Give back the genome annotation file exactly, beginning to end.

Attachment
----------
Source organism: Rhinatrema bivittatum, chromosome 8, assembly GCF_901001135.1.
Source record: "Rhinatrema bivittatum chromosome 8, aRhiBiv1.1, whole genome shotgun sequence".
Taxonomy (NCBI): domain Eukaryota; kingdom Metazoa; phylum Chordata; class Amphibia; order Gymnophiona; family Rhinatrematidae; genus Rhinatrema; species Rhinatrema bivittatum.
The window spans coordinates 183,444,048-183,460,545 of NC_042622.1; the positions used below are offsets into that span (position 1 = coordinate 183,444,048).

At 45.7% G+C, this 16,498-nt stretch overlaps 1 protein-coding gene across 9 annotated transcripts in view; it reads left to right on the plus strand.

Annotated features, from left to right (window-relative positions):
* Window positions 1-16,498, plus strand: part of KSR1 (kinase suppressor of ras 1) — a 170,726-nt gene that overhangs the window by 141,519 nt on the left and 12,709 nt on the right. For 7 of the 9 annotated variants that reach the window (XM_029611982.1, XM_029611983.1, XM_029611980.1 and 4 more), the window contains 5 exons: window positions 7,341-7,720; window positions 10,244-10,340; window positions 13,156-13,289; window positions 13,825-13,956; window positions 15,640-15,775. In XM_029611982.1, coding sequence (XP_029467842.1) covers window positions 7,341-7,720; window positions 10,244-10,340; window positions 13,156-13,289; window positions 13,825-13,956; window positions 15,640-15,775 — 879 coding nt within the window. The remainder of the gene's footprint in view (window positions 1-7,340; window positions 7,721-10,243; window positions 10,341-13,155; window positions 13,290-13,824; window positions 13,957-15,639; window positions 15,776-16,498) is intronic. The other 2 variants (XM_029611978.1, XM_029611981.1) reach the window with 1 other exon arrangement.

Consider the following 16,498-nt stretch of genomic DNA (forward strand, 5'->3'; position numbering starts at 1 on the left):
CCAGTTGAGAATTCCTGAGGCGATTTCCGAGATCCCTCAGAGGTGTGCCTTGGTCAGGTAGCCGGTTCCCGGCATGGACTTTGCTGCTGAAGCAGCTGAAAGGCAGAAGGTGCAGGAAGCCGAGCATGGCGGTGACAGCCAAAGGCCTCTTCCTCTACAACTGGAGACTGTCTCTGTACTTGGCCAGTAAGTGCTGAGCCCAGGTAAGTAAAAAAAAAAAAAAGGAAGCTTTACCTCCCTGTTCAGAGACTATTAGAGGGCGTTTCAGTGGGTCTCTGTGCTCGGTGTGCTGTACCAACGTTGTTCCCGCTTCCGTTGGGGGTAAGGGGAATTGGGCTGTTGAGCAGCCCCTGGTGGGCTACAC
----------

Source organism: Rhinatrema bivittatum, chromosome 8, assembly GCF_901001135.1.
Source record: "Rhinatrema bivittatum chromosome 8, aRhiBiv1.1, whole genome shotgun sequence".
Taxonomy (NCBI): domain Eukaryota; kingdom Metazoa; phylum Chordata; class Amphibia; order Gymnophiona; family Rhinatrematidae; genus Rhinatrema; species Rhinatrema bivittatum.
The window spans coordinates 183,444,048-183,460,545 of NC_042622.1; the positions used below are offsets into that span (position 1 = coordinate 183,444,048).

At 45.7% G+C, this 16,498-nt stretch overlaps 1 protein-coding gene across 9 annotated transcripts in view; it reads left to right on the plus strand.

Annotated features, from left to right (window-relative positions):
* Window positions 1-16,498, plus strand: part of KSR1 (kinase suppressor of ras 1) — a 170,726-nt gene that overhangs the window by 141,519 nt on the left and 12,709 nt on the right. For 7 of the 9 annotated variants that reach the window (XM_029611982.1, XM_029611983.1, XM_029611980.1 and 4 more), the window contains 5 exons: window positions 7,341-7,720; window positions 10,244-10,340; window positions 13,156-13,289; window positions 13,825-13,956; window positions 15,640-15,775. In XM_029611982.1, coding sequence (XP_029467842.1) covers window positions 7,341-7,720; window positions 10,244-10,340; window positions 13,156-13,289; window positions 13,825-13,956; window positions 15,640-15,775 — 879 coding nt within the window. The remainder of the gene's footprint in view (window positions 1-7,340; window positions 7,721-10,243; window positions 10,341-13,155; window positions 13,290-13,824; window positions 13,957-15,639; window positions 15,776-16,498) is intronic. The other 2 variants (XM_029611978.1, XM_029611981.1) reach the window with 1 other exon arrangement.

Consider the following 16,498-nt stretch of genomic DNA (forward strand, 5'->3'; position numbering starts at 1 on the left):
CCAGTTGAGAATTCCTGAGGCGATTTCCGAGATCCCTCAGAGGTGTGCCTTGGTCAGGTAGCCGGTTCCCGGCATGGACTTTGCTGCTGAAGCAGCTGAAAGGCAGAAGGTGCAGGAAGCCGAGCATGGCGGTGACAGCCAAAGGCCTCTTCCTCTACAACTGGAGACTGTCTCTGTACTTGGCCAGTAAGTGCTGAGCCCAGGTAAGTAAAAAAAAAAAAAAGGAAGCTTTACCTCCCTGTTCAGAGACTATTAGAGGGCGTTTCAGTGGGTCTCTGTGCTCGGTGTGCTGTACCAACGTTGTTCCCGCTTCCGTTGGGGGTAAGGGGAATTGGGCTGTTGAGCAGCCCCTGGTGGGCTACAC